William R Mott, Ph.D. William R. Mott, Ph.D.Consultant Author Speaker



Board Development Issue Number 5 on our Top 10

Published in About Me, Board Chair Responsibilities, Board Development, Boards and Fundraising, Education, Faith-based Schools, Governance Issues, Heads of Schools, Independent Schools, News, Nonprofit CEOs, Nonprofit Governance, Nonprofit organizations, The Board Game, Uncategorized

The Top Ten Board Development Issues

That Impact Your Organization

Number Five

Fundraising is Fundamental


“You make a living by what you get. You make a life by what you give.”

          — Sir Winston Churchill

“In good times and bad, we know that people give because you meet needs, not because you have needs.”

          — Kay Sprinkel Grace

Much is required from those to whom much is given. 

          — Luke 12:48


What is universally true about nonprofit organizations is that they each require financial resources (revenue) to sustain their operation, provide capital for major projects, and a healthy endowment ensuring sustainability into an uncertain future. While there are no guarantees, what we are objectively clear about is that these components are needed for an organization to contribute something significant to our culture and society.

If it is true that those closest to the organization are best suited to be its biggest supporters then it stands to reason that the boards of trustees, collectively and individually, are in the best position to provide this necessary financial support. It must be said that support from outside the board is also fundamental. Major donors as well as donors at every giving level are needed throughout all constituencies.  

When a prospective trustee is recruited there are many issues that must be shared – including the issue that fundraising is fundamental! Board members potentially bring many needed attributes to their service on the Board and chief among these is the responsibility to give as generously as is someone’s ability to do so. The Committee on Trustees (when recruiting), and specifically, the Board Chair has the responsibility of candor. It may also fall to the board’s development committee to make certain that 100% of the board contribute. Nothing less is acceptable.

There can be no disguising the fact that giving as generously as possible and supporting this process is the responsibility of each trustee. It may not be THE reason someone was asked to be on the board, but it is most certainly A reason someone was asked to join the board. Never lose sight of the fact that for the Board of Trustees, fundraising is fundamental!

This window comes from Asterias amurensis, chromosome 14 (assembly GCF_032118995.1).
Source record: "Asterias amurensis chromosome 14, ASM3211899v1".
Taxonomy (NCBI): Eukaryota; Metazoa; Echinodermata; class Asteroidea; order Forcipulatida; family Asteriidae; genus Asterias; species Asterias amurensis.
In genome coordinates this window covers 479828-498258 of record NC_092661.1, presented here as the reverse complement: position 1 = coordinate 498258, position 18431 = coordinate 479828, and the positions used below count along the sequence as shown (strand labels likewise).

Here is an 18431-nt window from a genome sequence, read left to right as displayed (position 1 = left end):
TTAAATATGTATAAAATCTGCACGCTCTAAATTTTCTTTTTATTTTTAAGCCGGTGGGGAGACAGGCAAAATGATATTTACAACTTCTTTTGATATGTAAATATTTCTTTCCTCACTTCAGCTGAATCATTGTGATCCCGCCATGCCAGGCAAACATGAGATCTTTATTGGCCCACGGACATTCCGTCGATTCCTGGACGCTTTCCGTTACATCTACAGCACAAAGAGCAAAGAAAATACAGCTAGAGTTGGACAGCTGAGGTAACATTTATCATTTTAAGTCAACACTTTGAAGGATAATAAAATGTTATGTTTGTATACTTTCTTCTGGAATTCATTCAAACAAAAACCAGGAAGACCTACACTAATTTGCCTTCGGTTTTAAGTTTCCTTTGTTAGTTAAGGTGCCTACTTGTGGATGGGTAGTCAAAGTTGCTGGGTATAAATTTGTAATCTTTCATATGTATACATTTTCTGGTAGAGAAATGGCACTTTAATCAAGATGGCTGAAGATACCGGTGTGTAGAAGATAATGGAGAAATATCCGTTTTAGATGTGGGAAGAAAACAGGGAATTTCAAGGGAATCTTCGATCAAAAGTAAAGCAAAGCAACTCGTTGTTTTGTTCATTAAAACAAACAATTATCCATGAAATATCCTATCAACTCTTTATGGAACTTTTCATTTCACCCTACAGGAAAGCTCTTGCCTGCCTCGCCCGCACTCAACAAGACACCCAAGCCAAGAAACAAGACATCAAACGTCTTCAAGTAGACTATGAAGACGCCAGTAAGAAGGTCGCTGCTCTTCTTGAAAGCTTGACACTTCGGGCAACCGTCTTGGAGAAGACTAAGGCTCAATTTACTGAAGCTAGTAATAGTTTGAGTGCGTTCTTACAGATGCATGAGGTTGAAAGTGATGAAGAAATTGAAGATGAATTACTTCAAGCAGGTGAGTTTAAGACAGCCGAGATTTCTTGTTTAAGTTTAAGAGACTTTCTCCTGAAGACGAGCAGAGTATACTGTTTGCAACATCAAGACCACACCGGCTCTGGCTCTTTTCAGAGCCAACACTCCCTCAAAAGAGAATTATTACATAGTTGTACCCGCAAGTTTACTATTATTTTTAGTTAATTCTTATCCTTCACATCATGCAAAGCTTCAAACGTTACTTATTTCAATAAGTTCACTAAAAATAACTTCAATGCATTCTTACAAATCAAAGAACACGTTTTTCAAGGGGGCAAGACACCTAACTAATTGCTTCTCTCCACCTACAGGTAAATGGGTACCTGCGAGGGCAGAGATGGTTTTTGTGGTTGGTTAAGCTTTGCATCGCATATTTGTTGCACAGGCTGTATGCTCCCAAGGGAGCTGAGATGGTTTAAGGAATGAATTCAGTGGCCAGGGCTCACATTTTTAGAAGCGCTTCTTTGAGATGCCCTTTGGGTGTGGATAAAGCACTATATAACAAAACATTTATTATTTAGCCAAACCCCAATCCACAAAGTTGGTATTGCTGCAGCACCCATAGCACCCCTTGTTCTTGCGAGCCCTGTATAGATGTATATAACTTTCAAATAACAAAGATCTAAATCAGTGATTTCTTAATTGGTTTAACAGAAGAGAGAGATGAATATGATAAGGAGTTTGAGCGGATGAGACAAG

Note: There are far too many wonderful quotes on this topic to share only one! 


  1. I totally agree that fundraising is fundamental. However, how you designate fundraising roles can make a difference between board members supporting this role or not.
    I have stopped calling the process fundraising and use the term Resource Development. There are many roles one can take in resources development that do not include ASKING for money, which seems to be the big hurdle for many individuals. Identification, cultivation, and stewardship of donors and resources are all roles that board members can fulfill. Maybe, after participating in those areas, they will work up to being comfortable with soliciting. Maybe not! However, they will still feel successful as resource developers.
    Reworking how you think about the ‘give, get, or get-off’ mantra can also help you train your board members to work up to being better givers. I have found that trying to force members to give through board contracts, etc., is a great way to alienate your board and drive them away from participating in resource development.

    • William Mott says:


      Thank you for your comment. I agree with what you say and address the issue of what board members can do to be involved in all aspects of resource development (a good term) in my next book which should be out by the end of the year. Like you, I am not in favor of contracts. A covenant agreement is a more effective approach.



  2. I concur that this is a fundamental responsibility of board members. In my experience, nonprofits struggle with implementation. I believe the solution is to engage board members in robust generative conversations about mission, vision, goals, outcomes, and the overarching issue in the community or the world.. When they truly feel that they own the organization, and are responsible for its health and its outcomes and its future, they organically become compelling ambassadors and fundraisers. Creating that sense of ownership is overlooked, as staff attempt to “manage” their boards rather than let them lean into responsibility. A good (slim) book about this is Boards on Fire: Inspiring Leaders to Raise Money Joyfully. Good luck with YOUR next book!